Maurice Strong

Posted On Monday, 19 June 2017 08:41

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"This is not just a technical issue. Everybody's actions are motivated by their inner life, their moral, spiritual and ethical values. Global agreements will be effective when they are rooted in the individual commitment of people, which arises from their own inner life." Maurice Strong

 

Maurice Strong has played a unique and critical role is globalizing the environmental movement. Secretary General of both the 1972 United Nations Conference on the Human Environment, which launched the world environment movement, and the 1992 Rio Environmental Summit, he was the first Executive Director of the United Nations Environment Programme (UNEP).

Maurice F. Strong (born April 29th, 1929, in Oak Lake, Manitoba) has had a career in both business and public service, primarily in the fields of international development, the environment, energy and finance.

On the 27th of January friends of Maurice Strong met in Ottawa to celebrate his life. Opening the event Prime Minister Justin Trudeau, whose late father picked Strong to set up the Canadian International Development Agency in 1968, called him "a truly great citizen of Canada and citizen of the world" who has left behind an incredible legacy as "a brilliant businessman, devoted environmentalist, an inspirational philanthropist."

Also speaking were former World Bank president James Wolfensohn, former Governor General Adrienne Clarkson and her husband, author John Ralston Saul, and Achim Steiner, UNEP Executive Director.

Also messages from former UN secretary-general Kofi Annan, who called Strong the "father of the world environmental movement."

Maurice's like will probably not be seen again - he headed the first UN conference on the environment in Stockholm in 1972, set up the UN's environment program, and led the Earth summit in Rio de Janeiro in 1992. But so much more helping address the famine in Africa, the problems in North Korea, reorganizing the UN.

 

A Celebration of the Life of Maurice Strong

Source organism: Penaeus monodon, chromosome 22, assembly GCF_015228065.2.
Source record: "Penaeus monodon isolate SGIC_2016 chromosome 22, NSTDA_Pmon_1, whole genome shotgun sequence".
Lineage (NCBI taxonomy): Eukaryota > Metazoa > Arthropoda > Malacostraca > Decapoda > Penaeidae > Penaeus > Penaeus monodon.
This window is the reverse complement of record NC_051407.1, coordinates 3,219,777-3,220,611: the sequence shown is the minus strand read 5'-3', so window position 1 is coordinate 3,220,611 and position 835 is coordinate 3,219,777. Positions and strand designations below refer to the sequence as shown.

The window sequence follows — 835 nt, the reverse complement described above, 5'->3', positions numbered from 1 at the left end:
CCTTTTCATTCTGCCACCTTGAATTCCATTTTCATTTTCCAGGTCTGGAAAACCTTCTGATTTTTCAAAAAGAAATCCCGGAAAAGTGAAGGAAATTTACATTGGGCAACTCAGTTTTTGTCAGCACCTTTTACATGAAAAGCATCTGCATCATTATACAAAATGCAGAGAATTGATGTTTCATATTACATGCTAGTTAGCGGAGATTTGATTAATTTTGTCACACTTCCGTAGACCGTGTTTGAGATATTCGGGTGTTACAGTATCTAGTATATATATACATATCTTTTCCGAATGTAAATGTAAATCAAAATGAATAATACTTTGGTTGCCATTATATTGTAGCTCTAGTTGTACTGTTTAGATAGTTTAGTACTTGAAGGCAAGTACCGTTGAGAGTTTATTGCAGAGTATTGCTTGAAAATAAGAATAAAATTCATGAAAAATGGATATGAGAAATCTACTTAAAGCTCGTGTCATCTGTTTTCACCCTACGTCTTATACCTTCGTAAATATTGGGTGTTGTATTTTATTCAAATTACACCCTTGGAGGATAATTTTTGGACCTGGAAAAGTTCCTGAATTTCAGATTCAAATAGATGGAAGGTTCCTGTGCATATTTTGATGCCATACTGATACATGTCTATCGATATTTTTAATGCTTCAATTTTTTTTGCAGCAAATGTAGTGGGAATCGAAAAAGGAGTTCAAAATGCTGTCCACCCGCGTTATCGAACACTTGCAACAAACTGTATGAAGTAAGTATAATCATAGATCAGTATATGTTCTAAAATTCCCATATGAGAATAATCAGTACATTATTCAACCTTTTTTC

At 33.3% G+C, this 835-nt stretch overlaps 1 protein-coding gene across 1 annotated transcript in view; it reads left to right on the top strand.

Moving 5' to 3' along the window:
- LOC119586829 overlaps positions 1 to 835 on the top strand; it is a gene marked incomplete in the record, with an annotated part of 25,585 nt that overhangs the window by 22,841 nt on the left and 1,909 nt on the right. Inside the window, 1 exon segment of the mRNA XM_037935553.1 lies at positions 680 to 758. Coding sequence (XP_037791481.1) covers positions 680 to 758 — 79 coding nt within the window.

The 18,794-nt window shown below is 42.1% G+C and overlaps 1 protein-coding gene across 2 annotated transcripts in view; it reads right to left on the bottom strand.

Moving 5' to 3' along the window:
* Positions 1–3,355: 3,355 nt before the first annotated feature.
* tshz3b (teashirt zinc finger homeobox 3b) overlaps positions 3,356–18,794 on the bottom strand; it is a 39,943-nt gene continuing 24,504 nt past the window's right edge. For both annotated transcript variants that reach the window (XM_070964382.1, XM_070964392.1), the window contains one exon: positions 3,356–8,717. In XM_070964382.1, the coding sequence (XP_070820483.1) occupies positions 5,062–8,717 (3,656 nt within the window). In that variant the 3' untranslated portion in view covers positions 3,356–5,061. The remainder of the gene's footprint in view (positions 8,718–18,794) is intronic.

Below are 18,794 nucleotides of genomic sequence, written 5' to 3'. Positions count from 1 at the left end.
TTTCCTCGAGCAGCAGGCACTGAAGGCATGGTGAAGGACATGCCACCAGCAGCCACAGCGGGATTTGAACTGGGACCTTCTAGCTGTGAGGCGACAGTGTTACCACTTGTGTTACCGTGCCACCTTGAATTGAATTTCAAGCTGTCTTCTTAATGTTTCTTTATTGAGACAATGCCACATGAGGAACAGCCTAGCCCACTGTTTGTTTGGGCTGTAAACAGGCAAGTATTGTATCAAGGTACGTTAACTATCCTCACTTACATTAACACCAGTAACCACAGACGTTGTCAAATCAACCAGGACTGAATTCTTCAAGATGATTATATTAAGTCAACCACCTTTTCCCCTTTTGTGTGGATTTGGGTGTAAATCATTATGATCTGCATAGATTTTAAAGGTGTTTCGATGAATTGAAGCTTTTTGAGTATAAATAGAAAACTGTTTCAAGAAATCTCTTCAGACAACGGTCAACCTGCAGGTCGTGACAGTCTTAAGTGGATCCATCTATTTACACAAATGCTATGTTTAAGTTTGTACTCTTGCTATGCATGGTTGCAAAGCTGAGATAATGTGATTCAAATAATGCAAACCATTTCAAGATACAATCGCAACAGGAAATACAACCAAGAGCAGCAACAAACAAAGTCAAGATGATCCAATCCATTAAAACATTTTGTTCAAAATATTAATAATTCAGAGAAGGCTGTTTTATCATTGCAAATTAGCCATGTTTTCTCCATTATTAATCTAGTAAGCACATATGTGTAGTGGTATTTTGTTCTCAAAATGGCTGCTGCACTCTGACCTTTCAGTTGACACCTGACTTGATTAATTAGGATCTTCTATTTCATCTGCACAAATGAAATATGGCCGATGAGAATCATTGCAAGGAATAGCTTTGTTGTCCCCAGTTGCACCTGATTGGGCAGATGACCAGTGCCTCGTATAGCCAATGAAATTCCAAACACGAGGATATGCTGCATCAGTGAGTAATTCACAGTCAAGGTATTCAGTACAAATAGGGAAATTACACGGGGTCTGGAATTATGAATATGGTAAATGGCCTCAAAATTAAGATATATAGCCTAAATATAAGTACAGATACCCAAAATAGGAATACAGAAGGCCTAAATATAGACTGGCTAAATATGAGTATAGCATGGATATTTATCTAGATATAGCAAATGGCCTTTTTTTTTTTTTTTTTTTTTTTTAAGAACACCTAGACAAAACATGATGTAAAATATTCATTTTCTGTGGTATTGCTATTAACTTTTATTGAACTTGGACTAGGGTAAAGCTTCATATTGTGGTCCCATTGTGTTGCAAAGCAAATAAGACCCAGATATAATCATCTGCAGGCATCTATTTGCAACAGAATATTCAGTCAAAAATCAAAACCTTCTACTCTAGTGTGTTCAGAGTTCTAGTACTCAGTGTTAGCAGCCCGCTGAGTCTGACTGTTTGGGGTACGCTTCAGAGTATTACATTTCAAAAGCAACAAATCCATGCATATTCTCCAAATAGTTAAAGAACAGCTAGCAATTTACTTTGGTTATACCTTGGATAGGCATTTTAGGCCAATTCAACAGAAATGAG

From Maurice's closing statement in 1972 at the Stockholm Conference:

"So there is reason to hope in the work it has done -- in the programmes it has adopted -- in the awareness it has expressed of our global unity -- in the affirmation that the problems of the human environment can only be resolved if we place man at the center of our concerns -- and in the conviction that we must liberate ourselves from the outdated and outworn habit of the past.

Mr. President, I believe that, as we leave now, we must do so with determination to build on the foundations we have laid here in Stockholm. If we do not, then this Conference will have been a brief flash, a meteor burning its way through the blackness of space.

And I believe that we will build together -- that we will continue together to work for the achievement of the larger, richer future which the collective will and energies of mankind can shape -- that we will together continue our long journey towards a creative and dynamic harmony for all life on this Planet. I believe we will because this Conference has demonstrated that the United Nations is at the heart of our turbulent and troubled world. It has demonstrated that, if Governments given it their support and cooperation, it can and will play a vital role in bringing harmony between man and the natural systems, which support this life.

And if it does, perhaps then it is not too much to hope that it can and will fulfill the hope of the Charter and inspire a peaceful and just world community in which diverse states and people co-operate for the common good of all mankind."

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Geoffrey Lipman, SUNx Co-founder

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